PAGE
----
Talk instead of tanks: coming to terms with the past in Iraq as a stabilising factor

Talk instead of tanks: coming to terms with the past in Iraq as a stabilising factor

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Crncic, Zeljko
The Current Column (2015)

Bonn: German Development Institute / Deutsches Institut für Entwicklungspolitik (DIE) (The Current Column of 31 August 2015)

Reporting on the war of the self-declared "Islamic State" against Iraq and Syria is heavily influenced by political instability and geo-strategic constellations. Talk of military solutions is predominant. However, the long-term traumatisation of the civilian population is easily forgotten in the process.

And it is the civilian population in particular that is threatened by the offensive of Islamic State. Further factors include the long-term psycho-social consequences of expulsion, rape and physical assault.

For decades now the country between the Euphrates and Tigris has been confronted with an enormous level of violence that never seems to dissipate: the wars with neighbouring Iran in the 1980s, the US assault following the occupation of Kuwait by the army of Saddam Hussein and the US invasion that began in 2003. One current focal point of violence is the emergence of the terror group Islamic State. For over a year now this organisation has inflicted an unsurpassed campaign of violence on Iraq and neighbouring Syria, attracting worldwide attention.

Consequences of the latest developments are massive displacement, kidnapping and traumatisation of the population, violence against women and children as well as material destruction in the areas attacked or occupied by Islamic State.

The region of Kurdistan, where many of those displaced seek refuge, has itself been subject to decades of excessive violence, peaking with the Anfal campaign of former dictator Saddam Hussein, a punitive action at the end of the 1980s that led to the deaths of tens of thousands of mostly Kurdish civilians, and the poison gas attack on the town of Halabja in 1988, which resulted in 5,000 deaths in just a few days.

This experience of extreme violence leaves its mark on society, even years after a conflict has ended. Consequences include severe trauma, frequently manifested in the form of fear, anger, depression or the inability to sleep. The psychological disorders of a large number of people have an enduring influence on the social fabric of a society. The international community is therefore called upon to consider these long-term effects of war in their search for peace and stability in Iraq and beyond. Peace is not only manifested in the establishment of democratic institutions, the holding of elections, traversable roads and functioning energy supplies. These are undoubtedly important elements. But beyond these it is necessary to deal with the trauma in order to enable people of different ethnic or religious backgrounds to cohabit once again, to remove support for future terror groups or militias in search of revenge.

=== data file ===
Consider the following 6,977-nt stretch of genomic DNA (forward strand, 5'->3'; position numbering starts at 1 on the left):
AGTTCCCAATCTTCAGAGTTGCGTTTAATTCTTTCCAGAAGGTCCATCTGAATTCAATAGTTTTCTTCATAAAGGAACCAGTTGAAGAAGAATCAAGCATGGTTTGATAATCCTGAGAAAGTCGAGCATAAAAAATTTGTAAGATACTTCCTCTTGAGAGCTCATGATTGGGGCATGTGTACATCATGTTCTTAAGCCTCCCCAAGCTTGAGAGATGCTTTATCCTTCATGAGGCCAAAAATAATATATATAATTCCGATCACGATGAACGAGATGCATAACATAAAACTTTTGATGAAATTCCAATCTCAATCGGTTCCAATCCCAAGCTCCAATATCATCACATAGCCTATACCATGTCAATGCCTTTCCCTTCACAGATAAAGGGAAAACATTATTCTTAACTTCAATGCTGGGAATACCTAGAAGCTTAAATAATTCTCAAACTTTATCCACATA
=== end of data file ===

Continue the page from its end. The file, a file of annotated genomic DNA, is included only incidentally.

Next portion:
The international community, that is the Arab neighbours with their various interests and Western states, is still nowhere near even attempting to establish a plan to bring peace, state consolidation and reconciliation to the battered region. However, as a result of the historic links to the region it bears at least a joint responsibility for events occurring there. Such a plan is urgently required, because the example of Iraq illustrates that the current terror campaigns, the flows of refugees and the violent excess are creating tomorrow's problems for the West. In this respect, German exports of military material are certainly not a good investment for the future. In spite of the necessity of also tackling terror groups via military means, what happens afterwards in a society marked by conflict should definitely form part of a comprehensive plan for consolidation.

Individual initiatives that can serve as role models are already in place. The first organisation fulfilling this paragon in a certain manner was the association Jiyan which was founded in 2005 to support victims of torture in Iraq by offering psychological guidance. Jiyan takes care of people regardless their ethnical and religious affiliations and the organisation is active on women’s and children’s behalves. In Germany, the association cooperates with the Berlin Center for the Treatment of Torture Victims (BZFO). Also in the matter of trauma and coping strategies, the Christian organisation Wings of Hope works in close collaboration with Jiyan and trains native on-site specialists. Efforts and commitments like these deserve the attention and support of the public, as well as of political decision makers.

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